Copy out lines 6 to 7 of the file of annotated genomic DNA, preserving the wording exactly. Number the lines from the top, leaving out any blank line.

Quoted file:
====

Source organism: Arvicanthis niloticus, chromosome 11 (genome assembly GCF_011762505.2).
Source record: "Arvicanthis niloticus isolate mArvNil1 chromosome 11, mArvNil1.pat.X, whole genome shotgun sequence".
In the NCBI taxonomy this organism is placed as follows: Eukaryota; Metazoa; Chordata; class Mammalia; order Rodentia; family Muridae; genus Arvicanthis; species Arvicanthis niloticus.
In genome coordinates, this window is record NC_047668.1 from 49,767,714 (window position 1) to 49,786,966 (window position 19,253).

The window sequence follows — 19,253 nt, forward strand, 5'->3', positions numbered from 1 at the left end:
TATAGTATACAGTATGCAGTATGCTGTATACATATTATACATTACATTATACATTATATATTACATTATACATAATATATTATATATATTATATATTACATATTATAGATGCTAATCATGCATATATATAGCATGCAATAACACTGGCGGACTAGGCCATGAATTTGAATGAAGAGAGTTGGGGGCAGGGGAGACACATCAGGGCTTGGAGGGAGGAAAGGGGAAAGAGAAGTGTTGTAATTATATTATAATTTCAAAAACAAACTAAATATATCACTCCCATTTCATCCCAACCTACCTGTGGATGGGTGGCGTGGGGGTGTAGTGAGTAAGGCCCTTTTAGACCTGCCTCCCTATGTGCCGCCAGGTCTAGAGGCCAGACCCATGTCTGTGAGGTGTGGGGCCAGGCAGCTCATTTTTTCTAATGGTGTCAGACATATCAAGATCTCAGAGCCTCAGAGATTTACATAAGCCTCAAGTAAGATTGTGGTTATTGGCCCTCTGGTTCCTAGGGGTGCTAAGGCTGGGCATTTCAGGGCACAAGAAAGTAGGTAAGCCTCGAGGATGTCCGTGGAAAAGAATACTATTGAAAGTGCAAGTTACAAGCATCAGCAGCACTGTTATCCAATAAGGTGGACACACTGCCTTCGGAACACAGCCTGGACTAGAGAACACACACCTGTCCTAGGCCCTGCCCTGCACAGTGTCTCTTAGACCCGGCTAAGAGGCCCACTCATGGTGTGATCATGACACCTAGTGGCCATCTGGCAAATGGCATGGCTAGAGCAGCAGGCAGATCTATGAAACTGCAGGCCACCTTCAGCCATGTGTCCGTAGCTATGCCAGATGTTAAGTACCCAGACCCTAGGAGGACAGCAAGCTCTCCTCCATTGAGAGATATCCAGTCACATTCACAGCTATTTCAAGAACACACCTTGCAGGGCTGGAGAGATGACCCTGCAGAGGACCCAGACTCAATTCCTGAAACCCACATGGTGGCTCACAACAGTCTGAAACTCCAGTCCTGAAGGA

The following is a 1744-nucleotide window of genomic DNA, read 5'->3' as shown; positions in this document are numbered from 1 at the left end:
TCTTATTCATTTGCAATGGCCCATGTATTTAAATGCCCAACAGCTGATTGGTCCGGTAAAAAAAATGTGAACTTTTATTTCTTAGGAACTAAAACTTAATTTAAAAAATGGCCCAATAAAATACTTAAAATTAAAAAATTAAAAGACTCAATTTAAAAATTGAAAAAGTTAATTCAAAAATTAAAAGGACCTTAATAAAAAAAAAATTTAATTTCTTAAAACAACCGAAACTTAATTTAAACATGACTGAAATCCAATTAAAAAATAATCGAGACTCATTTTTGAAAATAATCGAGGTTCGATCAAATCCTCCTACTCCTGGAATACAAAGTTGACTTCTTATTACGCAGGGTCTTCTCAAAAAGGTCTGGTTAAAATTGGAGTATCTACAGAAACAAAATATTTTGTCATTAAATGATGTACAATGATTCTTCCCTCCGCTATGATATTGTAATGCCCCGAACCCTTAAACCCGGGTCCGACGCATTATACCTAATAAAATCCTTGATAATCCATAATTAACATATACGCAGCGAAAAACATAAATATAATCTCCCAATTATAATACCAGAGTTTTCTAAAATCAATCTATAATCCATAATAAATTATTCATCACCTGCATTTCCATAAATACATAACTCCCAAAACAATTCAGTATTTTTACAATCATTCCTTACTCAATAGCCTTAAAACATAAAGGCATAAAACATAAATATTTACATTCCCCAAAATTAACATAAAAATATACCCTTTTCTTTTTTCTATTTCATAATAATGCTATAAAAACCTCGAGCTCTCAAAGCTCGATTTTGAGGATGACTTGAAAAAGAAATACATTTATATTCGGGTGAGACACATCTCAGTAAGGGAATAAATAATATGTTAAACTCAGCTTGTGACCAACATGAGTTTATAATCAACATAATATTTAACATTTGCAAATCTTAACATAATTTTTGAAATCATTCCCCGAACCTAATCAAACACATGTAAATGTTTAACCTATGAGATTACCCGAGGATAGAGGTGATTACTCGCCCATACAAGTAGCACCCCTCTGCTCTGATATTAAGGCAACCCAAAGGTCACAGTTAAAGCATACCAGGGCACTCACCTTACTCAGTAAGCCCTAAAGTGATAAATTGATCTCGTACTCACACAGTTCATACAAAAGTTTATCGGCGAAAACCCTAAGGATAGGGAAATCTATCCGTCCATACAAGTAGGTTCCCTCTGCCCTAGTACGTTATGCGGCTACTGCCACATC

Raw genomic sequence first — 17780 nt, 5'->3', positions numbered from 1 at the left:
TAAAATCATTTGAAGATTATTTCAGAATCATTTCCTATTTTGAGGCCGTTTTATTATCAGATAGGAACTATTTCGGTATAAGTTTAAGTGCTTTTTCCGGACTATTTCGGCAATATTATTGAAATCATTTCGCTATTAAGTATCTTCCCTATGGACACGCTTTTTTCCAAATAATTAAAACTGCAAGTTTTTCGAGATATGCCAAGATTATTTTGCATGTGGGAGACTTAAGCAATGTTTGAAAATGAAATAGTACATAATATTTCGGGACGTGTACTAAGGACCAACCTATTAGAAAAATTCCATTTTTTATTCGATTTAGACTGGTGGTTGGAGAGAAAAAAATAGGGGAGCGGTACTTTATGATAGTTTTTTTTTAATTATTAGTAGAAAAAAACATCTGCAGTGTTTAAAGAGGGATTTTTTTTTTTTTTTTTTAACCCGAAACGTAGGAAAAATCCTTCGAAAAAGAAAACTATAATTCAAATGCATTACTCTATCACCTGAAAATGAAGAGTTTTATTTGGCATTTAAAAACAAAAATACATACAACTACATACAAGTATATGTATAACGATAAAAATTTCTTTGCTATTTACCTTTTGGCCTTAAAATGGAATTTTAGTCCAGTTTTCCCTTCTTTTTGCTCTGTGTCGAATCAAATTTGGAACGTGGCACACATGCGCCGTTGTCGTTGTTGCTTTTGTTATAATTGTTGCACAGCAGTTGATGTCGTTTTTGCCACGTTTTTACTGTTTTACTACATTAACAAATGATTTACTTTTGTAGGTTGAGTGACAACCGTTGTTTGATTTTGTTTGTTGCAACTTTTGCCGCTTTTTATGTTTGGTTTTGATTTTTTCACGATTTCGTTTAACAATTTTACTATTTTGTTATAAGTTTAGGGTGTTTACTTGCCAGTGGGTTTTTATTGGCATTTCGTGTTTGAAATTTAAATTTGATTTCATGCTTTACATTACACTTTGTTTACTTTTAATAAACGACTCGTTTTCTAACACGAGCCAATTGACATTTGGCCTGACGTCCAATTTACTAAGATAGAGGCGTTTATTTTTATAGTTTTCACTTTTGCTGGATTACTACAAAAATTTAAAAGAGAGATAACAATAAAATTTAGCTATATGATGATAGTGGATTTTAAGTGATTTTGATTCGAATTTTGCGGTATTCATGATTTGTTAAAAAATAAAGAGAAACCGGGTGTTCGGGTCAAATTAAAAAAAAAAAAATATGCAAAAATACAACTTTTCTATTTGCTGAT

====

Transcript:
TATAGTATACAGTATGCAGTATGCTGTATACATATTATACATTACATTATACATTATATATTACATTATACATAATATATTATATATATTATATATTACATATTATAGATGCTAATCATGCATATATATAGCATGCAATAACACTGGCGGACTAGGCCATGAATTTGAATGAAGAGAGTTGGGGGCAGGGGAGACACATCAGGGCTTGGAGGGAGGAAAGGGGAAAGAGAAGTGTTGTAATTATATTATAATTTCAAAAACAAACTAAATATATCACTCCCATTTCATCCCAACCTACCTGTGGATGGGTGGCGTGGGGGTGTAGTGAGTAAGGCCCTTTTAGACCTGCCTCCCTATGTGCCGCCAGGTCTAGAGGCCAGACCCATGTCTGTGAGGTGTGGGGCCAGGCAGCTCATTTTTTCTAATGGTGTCAGACATATCAAGATCTCAGAGCCTCAGAGATTTACATAAGCCTCAAGTAAGATTGTGGTTATTGGCCCTCTGGTTCCTAGGGGTGCTAAGGCTGGGCATTTCAGGGCACAAGAAAGTAGGTAAGCCTCGAGGATGTCCGTGGAAAAGAATACTATTGAAAGTGCAAGTTACAAGCATCAGCAGCACTGTTATCCAATAAGGTGGACACACTGCCTTCGGAACACAGCCTGGACTAGAGAACACACACCTGTCCTAGGCCCTGCCCTGCACAGTGTCTCTTAGACCCGGCTAAGAGGCCCACTCATGGTGTGATCATGACACCTAGTGGCCATCTGGCAAATGGCATGGCTAGAGCAGCAGGCAGATCTATGAAACTGCAGGCCACCTTCAGCCATGTGTCCGTAGCTATGCCAGATGTTAAGTACCCAGACCCTAGGAGGACAGCAAGCTCTCCTCCATTGAGAGATATCCAGTCACATTCACAGCTATTTCAAGAACACACCTTGCAGGGCTGGAGAGATGACCCTGCAGAGGACCCAGACTCAATTCCTGAAACCCACATGGTGGCTCACAACAGTCTGAAACTCCAGTCCTGAAGGA

The following is a 1744-nucleotide window of genomic DNA, read 5'->3' as shown; positions in this document are numbered from 1 at the left end: